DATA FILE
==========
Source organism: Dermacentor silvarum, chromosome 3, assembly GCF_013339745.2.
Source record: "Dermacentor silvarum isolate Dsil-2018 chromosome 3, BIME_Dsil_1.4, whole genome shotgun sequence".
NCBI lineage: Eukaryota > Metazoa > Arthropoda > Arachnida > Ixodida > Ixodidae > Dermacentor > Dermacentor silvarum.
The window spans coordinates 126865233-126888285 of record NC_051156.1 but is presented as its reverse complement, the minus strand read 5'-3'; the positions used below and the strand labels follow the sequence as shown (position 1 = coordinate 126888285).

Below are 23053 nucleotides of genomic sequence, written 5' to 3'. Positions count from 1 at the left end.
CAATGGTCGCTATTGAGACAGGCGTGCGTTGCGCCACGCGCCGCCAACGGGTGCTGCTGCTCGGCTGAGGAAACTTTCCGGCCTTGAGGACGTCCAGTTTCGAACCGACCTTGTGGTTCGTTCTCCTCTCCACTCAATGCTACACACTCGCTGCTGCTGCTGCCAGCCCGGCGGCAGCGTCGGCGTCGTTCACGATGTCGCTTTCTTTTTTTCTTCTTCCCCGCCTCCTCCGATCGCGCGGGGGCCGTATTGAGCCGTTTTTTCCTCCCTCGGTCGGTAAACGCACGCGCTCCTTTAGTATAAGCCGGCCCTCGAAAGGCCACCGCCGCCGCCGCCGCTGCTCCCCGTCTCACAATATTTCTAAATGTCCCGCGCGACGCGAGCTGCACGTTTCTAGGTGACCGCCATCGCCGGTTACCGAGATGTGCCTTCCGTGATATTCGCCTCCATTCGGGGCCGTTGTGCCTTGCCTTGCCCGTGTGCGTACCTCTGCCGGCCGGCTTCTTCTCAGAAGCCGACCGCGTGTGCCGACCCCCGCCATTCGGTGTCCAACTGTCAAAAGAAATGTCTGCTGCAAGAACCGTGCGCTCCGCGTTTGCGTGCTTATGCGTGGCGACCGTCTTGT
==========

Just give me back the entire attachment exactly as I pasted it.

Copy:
Source organism: Dermacentor silvarum, chromosome 3, assembly GCF_013339745.2.
Source record: "Dermacentor silvarum isolate Dsil-2018 chromosome 3, BIME_Dsil_1.4, whole genome shotgun sequence".
NCBI lineage: Eukaryota > Metazoa > Arthropoda > Arachnida > Ixodida > Ixodidae > Dermacentor > Dermacentor silvarum.
The window spans coordinates 126865233-126888285 of record NC_051156.1 but is presented as its reverse complement, the minus strand read 5'-3'; the positions used below and the strand labels follow the sequence as shown (position 1 = coordinate 126888285).

Below are 23053 nucleotides of genomic sequence, written 5' to 3'. Positions count from 1 at the left end.
CAATGGTCGCTATTGAGACAGGCGTGCGTTGCGCCACGCGCCGCCAACGGGTGCTGCTGCTCGGCTGAGGAAACTTTCCGGCCTTGAGGACGTCCAGTTTCGAACCGACCTTGTGGTTCGTTCTCCTCTCCACTCAATGCTACACACTCGCTGCTGCTGCTGCCAGCCCGGCGGCAGCGTCGGCGTCGTTCACGATGTCGCTTTCTTTTTTTCTTCTTCCCCGCCTCCTCCGATCGCGCGGGGGCCGTATTGAGCCGTTTTTTCCTCCCTCGGTCGGTAAACGCACGCGCTCCTTTAGTATAAGCCGGCCCTCGAAAGGCCACCGCCGCCGCCGCCGCTGCTCCCCGTCTCACAATATTTCTAAATGTCCCGCGCGACGCGAGCTGCACGTTTCTAGGTGACCGCCATCGCCGGTTACCGAGATGTGCCTTCCGTGATATTCGCCTCCATTCGGGGCCGTTGTGCCTTGCCTTGCCCGTGTGCGTACCTCTGCCGGCCGGCTTCTTCTCAGAAGCCGACCGCGTGTGCCGACCCCCGCCATTCGGTGTCCAACTGTCAAAAGAAATGTCTGCTGCAAGAACCGTGCGCTCCGCGTTTGCGTGCTTATGCGTGGCGACCGTCTTGT